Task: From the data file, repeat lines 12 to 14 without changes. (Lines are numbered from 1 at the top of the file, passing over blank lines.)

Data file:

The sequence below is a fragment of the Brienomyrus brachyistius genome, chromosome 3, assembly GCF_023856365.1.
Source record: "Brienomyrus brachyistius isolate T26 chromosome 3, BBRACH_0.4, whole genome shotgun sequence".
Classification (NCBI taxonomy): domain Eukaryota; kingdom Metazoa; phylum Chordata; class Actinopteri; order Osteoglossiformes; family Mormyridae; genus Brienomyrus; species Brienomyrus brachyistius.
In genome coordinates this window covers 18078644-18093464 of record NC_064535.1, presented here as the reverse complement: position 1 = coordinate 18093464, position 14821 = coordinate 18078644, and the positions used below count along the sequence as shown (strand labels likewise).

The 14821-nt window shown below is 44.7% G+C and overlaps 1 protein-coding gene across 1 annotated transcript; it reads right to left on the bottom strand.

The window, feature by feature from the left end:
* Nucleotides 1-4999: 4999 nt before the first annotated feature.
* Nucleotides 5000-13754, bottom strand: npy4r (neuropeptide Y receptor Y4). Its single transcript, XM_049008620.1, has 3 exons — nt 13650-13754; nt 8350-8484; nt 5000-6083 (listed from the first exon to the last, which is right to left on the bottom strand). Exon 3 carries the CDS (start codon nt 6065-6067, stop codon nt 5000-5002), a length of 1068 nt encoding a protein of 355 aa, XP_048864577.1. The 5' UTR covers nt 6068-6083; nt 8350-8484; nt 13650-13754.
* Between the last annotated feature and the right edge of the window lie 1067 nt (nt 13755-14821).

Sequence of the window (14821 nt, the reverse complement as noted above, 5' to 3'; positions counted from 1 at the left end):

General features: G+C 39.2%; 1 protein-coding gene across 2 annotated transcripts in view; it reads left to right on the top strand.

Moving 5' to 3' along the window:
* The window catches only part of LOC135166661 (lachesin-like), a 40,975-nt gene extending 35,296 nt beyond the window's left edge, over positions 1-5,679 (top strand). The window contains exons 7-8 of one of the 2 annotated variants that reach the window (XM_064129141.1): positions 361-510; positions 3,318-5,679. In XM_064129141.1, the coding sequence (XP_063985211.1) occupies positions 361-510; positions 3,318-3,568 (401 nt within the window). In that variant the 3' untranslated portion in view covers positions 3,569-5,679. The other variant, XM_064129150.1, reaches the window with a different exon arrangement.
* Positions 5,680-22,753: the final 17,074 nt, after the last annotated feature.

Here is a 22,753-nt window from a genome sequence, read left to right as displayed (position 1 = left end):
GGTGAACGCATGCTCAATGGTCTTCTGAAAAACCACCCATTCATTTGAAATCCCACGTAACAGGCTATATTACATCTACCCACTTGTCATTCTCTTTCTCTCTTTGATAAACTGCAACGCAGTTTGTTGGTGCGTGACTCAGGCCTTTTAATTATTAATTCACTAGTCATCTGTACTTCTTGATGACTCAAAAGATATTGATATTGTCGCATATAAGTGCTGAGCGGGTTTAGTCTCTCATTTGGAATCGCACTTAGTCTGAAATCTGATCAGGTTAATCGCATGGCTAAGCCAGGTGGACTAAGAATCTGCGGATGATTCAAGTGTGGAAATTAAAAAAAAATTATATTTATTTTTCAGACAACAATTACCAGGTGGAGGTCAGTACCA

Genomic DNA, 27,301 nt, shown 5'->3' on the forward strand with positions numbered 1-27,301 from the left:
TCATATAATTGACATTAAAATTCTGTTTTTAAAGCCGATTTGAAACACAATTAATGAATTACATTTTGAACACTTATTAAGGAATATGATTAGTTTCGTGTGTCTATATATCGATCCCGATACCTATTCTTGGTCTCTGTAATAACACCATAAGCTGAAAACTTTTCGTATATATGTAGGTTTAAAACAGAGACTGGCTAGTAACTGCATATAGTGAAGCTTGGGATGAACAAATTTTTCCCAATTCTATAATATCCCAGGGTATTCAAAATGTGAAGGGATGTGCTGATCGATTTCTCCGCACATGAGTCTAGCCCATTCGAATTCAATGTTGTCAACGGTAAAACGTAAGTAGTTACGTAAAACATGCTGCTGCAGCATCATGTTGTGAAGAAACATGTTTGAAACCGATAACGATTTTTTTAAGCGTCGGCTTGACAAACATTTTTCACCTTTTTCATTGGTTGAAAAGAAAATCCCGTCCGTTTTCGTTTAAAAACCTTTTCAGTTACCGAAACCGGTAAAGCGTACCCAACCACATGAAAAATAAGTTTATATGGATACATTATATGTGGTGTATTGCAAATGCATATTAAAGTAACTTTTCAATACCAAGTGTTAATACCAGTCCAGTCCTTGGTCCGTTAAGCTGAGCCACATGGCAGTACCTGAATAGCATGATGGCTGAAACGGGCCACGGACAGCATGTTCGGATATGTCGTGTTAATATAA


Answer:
Moving 5' to 3' along the window:
* The window catches only part of LOC135166661 (lachesin-like), a 40,975-nt gene extending 35,296 nt beyond the window's left edge, over positions 1-5,679 (top strand). The window contains exons 7-8 of one of the 2 annotated variants that reach the window (XM_064129141.1): positions 361-510; positions 3,318-5,679. In XM_064129141.1, the coding sequence (XP_063985211.1) occupies positions 361-510; positions 3,318-3,568 (401 nt within the window). In that variant the 3' untranslated portion in view covers positions 3,569-5,679. The other variant, XM_064129150.1, reaches the window with a different exon arrangement.
* Positions 5,680-22,753: the final 17,074 nt, after the last annotated feature.